Watching out for the elderly, he became a volunteer ‘ombudsman’ for the Alliance for Better Long-Term Care. Paul even served as Chairman of the Pawtucket’s Affirmative Action Committee to ensure that everyone had equal opportunities in municipal government. He has worked for decades assisting those down-and-out, even providing them financial assistance out of his pocket, to help them navigate the State’s regulatory process.
Paul has long-ties to many of the City’s nonprofit groups, from the Pawtucket Arts Collaborative, the Pawtucket Armory Association, the Foundry Artists, the Pawtucket Fireworks Committee, Pawtucket Preservation Society, and the Pawtucket Arts Festival, just to name a few groups. He even has been active bringing his expertise as a property manager and developer to assist the Pawtucket Planning Department streamline the City’s Building permit process.
Paul co-founded a non-profit group called Helping Hands, and has provided financial assistance to local organizations that help youths at risk, the helpless and homeless. Since 2006, Helping Hands has given donations to 37 organizations, including, Cross Roads, Pawtucket Boys and Girls Club, Dana Farber Cancer Institute, Pawtucket Salvation Army, American Cancer Society.
Paul did not learn the ropes about business by attending any of the ivy-league schools, but instead learned the tricks of the trade by working. For over 50 years, his hard work landed him senior-level positions for major corporations including Dunkin Donuts, in addition to serving as ‘Special Assistant’ to the Presidents of Providence Metalizing, working in the Personnel Department, and by managing its properties and taking on special projects as assigned.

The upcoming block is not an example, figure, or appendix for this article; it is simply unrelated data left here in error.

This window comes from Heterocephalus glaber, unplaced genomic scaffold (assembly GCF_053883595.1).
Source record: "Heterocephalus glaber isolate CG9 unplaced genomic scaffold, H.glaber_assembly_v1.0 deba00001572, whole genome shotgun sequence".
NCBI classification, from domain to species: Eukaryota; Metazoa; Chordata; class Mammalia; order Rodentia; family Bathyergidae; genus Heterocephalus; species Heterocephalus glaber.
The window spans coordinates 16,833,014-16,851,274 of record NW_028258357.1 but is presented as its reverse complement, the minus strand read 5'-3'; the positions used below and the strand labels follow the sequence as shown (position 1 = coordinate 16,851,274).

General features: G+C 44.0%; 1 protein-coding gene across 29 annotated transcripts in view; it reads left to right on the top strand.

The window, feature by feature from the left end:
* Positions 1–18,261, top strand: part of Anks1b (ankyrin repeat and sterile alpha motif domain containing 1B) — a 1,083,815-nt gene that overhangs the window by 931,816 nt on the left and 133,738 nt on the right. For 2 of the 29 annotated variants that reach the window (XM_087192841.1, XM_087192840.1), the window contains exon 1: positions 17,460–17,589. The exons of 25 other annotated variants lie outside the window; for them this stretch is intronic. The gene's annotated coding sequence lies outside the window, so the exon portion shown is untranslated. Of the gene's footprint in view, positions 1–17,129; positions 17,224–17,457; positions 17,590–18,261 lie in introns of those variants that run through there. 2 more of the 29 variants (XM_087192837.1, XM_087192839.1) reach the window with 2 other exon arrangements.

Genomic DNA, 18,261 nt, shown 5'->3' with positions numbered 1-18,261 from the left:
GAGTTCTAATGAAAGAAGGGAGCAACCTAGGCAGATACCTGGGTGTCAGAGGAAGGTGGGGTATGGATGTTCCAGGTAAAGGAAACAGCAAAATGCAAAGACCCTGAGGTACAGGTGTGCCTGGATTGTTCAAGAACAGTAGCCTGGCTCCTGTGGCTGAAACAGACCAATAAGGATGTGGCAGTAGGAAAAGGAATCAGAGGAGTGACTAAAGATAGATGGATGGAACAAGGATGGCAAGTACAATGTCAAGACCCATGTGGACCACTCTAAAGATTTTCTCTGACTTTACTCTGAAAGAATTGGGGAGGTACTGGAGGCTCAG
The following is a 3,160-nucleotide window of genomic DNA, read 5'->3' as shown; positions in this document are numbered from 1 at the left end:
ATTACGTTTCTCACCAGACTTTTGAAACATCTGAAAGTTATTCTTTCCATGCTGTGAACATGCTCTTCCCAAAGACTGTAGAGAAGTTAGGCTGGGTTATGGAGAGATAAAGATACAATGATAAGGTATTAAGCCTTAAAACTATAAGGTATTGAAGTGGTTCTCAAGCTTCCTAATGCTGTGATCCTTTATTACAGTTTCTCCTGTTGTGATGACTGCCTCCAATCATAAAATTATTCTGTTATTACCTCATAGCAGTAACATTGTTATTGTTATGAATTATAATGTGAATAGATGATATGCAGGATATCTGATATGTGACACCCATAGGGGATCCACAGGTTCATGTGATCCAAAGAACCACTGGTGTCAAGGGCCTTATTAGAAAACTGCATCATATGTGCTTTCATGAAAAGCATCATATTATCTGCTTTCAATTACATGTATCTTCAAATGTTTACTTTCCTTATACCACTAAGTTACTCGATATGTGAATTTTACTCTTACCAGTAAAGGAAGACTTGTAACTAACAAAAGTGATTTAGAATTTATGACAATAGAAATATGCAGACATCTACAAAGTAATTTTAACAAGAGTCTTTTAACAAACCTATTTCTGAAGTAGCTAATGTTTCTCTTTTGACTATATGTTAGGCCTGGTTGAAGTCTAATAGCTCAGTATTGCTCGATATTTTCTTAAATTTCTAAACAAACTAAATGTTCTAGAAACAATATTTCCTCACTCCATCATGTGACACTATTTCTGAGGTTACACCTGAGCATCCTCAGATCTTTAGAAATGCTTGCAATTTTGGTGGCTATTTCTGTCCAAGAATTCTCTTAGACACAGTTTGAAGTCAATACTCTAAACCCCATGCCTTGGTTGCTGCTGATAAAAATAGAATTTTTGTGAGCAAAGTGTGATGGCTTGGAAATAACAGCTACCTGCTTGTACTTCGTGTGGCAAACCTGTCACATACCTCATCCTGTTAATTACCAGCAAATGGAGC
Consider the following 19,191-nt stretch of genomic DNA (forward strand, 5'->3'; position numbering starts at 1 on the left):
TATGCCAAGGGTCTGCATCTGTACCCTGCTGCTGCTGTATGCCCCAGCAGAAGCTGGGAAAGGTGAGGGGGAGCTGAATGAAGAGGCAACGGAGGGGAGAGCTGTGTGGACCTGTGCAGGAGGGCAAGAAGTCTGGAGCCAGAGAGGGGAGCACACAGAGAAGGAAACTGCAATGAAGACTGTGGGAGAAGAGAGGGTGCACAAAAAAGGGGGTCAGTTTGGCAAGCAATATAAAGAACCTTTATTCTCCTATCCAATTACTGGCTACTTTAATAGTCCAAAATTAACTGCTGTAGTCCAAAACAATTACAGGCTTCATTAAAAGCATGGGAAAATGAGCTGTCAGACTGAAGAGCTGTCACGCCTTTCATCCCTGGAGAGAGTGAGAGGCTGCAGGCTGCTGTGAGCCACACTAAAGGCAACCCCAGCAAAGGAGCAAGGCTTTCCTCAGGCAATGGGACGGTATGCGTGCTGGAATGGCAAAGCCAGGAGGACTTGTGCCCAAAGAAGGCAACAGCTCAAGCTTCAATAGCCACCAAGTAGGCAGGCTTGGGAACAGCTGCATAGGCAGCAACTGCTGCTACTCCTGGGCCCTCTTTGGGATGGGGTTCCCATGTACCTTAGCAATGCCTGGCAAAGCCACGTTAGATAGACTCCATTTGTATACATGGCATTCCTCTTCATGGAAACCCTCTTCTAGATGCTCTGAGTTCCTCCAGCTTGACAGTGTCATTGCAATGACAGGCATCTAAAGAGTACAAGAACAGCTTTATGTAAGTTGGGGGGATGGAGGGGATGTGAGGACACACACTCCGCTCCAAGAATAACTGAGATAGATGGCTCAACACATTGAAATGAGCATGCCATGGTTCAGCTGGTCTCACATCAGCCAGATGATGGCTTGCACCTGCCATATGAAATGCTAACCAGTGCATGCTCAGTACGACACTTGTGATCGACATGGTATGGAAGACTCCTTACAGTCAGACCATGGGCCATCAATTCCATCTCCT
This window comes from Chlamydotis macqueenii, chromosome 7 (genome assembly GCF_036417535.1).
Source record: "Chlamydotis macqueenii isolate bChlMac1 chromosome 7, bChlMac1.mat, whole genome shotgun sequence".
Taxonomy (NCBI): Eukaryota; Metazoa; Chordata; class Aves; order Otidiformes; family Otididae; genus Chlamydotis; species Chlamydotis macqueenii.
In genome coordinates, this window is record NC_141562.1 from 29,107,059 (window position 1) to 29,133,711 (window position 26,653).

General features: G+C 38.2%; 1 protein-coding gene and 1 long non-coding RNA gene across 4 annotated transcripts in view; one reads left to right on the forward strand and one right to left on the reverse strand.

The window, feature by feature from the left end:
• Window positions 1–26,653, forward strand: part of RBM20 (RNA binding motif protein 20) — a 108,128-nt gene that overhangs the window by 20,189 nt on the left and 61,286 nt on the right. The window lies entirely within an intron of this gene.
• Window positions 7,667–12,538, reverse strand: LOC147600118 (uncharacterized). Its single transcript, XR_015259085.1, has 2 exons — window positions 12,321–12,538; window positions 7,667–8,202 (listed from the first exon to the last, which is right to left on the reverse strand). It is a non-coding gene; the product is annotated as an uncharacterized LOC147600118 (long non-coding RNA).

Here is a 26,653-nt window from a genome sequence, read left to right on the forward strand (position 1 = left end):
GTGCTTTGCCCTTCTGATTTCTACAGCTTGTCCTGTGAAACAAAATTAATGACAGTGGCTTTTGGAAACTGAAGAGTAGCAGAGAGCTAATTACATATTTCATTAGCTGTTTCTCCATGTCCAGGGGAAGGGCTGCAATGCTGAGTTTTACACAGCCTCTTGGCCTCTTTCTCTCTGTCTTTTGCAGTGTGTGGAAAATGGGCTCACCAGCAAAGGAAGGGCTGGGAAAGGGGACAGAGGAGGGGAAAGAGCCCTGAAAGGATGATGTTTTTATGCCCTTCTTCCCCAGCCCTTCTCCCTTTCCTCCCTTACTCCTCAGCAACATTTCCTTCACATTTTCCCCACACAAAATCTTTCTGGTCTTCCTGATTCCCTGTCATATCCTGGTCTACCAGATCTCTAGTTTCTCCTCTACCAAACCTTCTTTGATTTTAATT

This local businessman even ran one of the largest catering companies in Rhode Island, catering over 300 weddings and 10,000 functions over the years. His corporate and nonprofit clients include widely recognized organizations in the OceanState, including Hasbro, Hospital Trust, La SalleAcademy, BayViewAcademy, and Swank.
Exemplifying the Rotary International’s motto “Service Above Self,” Paul has been a member of the Pawtucket Rotary Club since 1999, and was recognized and awarded the prestigious Paul Harris Award, the highest civic recognition that the national civic group bestows upon an individual.
Throughout one’s lifetime you might have many role models who inspire, teach and give you a road map to overcoming obstacles in your personal and professional career. But sometimes the most important ones are those individuals who are not so visible or obvious, like those reported in surveys reported by the nation’s medai – the celebrities, professional athletes, or beloved religious figures, but rather that person in your community, whose mere existence quietly impacts you – as well as a community.
The most important role model in your life may well be that person flying under the radar screen, seeking to help others – one person at a time – giving of themselves without seeking public notice. For me, that person, my mentor is Paul Audette.
Herb Weiss is a freelance Pawtucket-based writer who covers, aging, health care and medical issues.